Gov. Nathan Deal was sworn in for a second term Monday inside the state Capitol in Atlanta with the promise of “a new term, a new vision, a new mandate,” and said he would spend the next four years committed to criminal justice and educational reforms.
Deal’s inaugural speech made clear he seeks to continue “building upon the foundation we have laid,” rather than outlining a broad change in agenda.
“It was sort of a look back and a look forward,” said state Rep. Lee Hawkins, R-Gainesville, adding the inaugural was an opportunity for the governor to tout his accomplishments.
Deal’s State of the State address scheduled for Wednesday is expected to contain more detail about the governor’s priorities for the legislative session.
“That’s really when he’s going to lay out his agenda,” Hawkins said.
Deal said the inaugural was less about him than about “celebrating the will of the people of Georgia” and “paying homage to democracy.”
Deal recapped his administration’s work on criminal justice during his first term, including changes to sentencing requirements and the opportunities afforded by drug courts.
“Our prisons have always been schools,” Deal said. “In the past, the inmates have learned how to become better criminals. Now they are taking steps to earn diplomas and gain job skills that will lead to employment after they serve their sentences.”
State Rep. Emory Dunahoo, R-Gainesville, said reforming the criminal justice system is about doing what’s right.
“The big part is we’re giving somebody a second chance,” he added.
The inaugural featured a performance of “Georgia on My Mind” by students at a Clayton County charter school.
Deal said the students of Utopian Academy benefited from a state commission to authorize charter schools, which was established by a constitutional amendment. Without that change, Deal said, some of the students “would still be sitting in schools that are underperforming.”
“In several years, many of them will be the first in their families to attend college,” Deal said. “These are exciting new beginnings, and we will work in this term to plant more of these opportunities.”
House Minority Leader Rep. Stacey Abrams said she and other Democrats will be paying close attention to the details of any proposal related to education. She said discussion of a recovery district to manage failing schools, which Deal has urged lawmakers to consider, hinges on why schools struggle.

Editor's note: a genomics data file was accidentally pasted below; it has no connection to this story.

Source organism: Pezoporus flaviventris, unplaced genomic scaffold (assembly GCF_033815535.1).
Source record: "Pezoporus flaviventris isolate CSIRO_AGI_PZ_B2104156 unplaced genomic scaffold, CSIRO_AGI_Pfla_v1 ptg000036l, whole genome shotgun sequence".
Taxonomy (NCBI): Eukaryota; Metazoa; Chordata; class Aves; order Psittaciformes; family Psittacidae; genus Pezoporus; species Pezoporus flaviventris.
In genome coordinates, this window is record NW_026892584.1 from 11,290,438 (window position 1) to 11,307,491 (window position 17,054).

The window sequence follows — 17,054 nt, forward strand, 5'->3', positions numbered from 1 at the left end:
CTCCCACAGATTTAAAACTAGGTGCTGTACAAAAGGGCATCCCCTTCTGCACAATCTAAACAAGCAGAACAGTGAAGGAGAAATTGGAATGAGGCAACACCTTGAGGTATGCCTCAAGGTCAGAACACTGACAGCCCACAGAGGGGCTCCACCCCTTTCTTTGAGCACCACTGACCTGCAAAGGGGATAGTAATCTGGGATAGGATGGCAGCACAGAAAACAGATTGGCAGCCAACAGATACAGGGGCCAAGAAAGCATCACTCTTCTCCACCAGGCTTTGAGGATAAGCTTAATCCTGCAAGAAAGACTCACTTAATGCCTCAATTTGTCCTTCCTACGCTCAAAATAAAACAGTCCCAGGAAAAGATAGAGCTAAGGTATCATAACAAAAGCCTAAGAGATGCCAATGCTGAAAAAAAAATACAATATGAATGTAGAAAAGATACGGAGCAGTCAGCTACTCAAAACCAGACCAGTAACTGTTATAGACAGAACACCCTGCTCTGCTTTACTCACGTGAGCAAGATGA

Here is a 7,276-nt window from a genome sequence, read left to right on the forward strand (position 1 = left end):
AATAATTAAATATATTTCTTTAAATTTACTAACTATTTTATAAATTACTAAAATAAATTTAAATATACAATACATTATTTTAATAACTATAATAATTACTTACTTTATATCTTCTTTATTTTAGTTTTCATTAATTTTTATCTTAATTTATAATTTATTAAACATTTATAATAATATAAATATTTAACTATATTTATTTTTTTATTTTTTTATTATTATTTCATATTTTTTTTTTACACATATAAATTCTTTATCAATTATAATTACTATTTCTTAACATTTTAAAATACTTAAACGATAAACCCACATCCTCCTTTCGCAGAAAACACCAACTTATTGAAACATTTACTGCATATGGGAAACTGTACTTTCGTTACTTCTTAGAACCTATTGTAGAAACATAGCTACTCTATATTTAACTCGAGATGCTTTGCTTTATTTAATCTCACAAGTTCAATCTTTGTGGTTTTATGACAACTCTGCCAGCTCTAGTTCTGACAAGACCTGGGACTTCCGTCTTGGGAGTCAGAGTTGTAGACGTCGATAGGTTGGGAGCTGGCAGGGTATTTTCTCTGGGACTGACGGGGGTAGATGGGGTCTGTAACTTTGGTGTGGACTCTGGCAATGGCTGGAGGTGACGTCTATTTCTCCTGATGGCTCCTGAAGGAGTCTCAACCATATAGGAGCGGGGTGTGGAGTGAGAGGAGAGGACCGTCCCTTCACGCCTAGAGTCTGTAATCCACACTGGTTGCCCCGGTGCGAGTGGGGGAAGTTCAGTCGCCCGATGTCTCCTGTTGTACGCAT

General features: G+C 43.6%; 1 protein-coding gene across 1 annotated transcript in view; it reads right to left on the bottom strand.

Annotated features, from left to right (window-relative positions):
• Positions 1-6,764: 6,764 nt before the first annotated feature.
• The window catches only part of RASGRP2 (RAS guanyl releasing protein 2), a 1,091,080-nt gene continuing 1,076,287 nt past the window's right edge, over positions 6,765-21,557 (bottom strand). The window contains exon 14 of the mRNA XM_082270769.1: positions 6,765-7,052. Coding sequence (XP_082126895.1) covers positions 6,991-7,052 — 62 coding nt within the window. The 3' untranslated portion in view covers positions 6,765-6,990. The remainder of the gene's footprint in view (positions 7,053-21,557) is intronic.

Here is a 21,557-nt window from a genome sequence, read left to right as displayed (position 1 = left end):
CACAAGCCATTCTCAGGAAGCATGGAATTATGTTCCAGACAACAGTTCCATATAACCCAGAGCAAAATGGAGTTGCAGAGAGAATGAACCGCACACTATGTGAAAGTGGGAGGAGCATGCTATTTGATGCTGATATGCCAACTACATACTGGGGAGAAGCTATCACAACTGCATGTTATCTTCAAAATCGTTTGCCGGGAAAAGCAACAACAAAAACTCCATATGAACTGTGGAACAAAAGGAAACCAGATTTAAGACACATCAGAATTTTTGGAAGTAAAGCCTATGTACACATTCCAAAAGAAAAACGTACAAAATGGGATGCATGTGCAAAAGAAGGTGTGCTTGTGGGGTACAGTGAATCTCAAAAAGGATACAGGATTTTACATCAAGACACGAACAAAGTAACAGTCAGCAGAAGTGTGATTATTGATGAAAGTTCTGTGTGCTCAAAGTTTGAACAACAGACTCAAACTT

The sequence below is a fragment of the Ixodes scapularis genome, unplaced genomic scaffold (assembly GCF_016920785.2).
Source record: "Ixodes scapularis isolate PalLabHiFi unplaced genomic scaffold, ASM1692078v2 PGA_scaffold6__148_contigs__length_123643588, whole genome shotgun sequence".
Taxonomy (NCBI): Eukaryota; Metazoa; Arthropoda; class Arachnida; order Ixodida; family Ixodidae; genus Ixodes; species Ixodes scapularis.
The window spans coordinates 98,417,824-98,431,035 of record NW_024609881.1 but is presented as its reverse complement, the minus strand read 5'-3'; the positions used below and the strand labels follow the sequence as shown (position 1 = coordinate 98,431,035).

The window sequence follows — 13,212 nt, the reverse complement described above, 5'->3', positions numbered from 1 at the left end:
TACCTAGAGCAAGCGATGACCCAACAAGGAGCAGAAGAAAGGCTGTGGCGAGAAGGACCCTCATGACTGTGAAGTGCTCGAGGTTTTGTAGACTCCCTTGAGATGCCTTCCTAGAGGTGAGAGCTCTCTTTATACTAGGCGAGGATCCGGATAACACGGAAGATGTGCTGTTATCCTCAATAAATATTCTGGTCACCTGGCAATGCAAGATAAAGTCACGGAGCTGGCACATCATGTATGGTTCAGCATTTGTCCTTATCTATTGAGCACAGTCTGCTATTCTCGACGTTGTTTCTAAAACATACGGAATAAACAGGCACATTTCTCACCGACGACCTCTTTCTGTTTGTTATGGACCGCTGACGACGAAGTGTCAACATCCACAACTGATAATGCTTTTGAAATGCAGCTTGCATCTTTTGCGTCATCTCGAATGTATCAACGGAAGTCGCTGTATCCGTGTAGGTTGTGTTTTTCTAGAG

“The responsible question is ‘Why are they failing?’” Abrams said. “If it’s a failure caused by underfunding by the state that requires one solution. If it’s a structural issue, that’s a different solution.”
While Deal offered few specific details about his agenda this year, local state lawmakers said transportation funding and economic development projects will also be a significant part of the plan.
State Sen. Butch Miller, R-Gainesville, said he also expects Deal to focus on improving health care and growing jobs in his next term.
Miller will serve as a floor leader in the Senate, working directly with the executive branch to push Deal’s agenda.
“The governor intends to build on his successes,” Miller said.
Additional spending is likely to come this year as state tax revenues increased in 2014 over 2013.
Deal, 72, was re-elected along with the rest of the Republican slate in November, maintaining the party’s complete control of Georgia government.
Deal was sworn in by his son, Hall County Superior Court Judge Jason Deal, before presiding over the oath of office for several top elected officials, including Lt. Gov. Casey Cagle, R-Gainesville.
Former Govs. Sonny Perdue, Roy Barnes and Zell Miller were in attendance.
State lawmakers representing Hall County voters said they looked forward to working with Deal this session.
“Now that you’ve laid the foundation, you might as well step and build the wall stronger,” Dunahoo said. “I think it will be interesting to watch.”
State Rep. Timothy Barr, R-Lawrenceville, said lawmakers are ready to work as a team with Deal.
“I think, honestly, we haven’t seen a governor with this kind of success ... in a long time,” Barr said.
State Rep. Carl Rogers, R-Gainesville, said he expected lawmakers to work with Deal closely on several items of legislation, but there’s always room for negotiation.
“Most of the time we’ll agree, but sometimes we’ll disagree,” he added.
The Associated Press contributed to this report.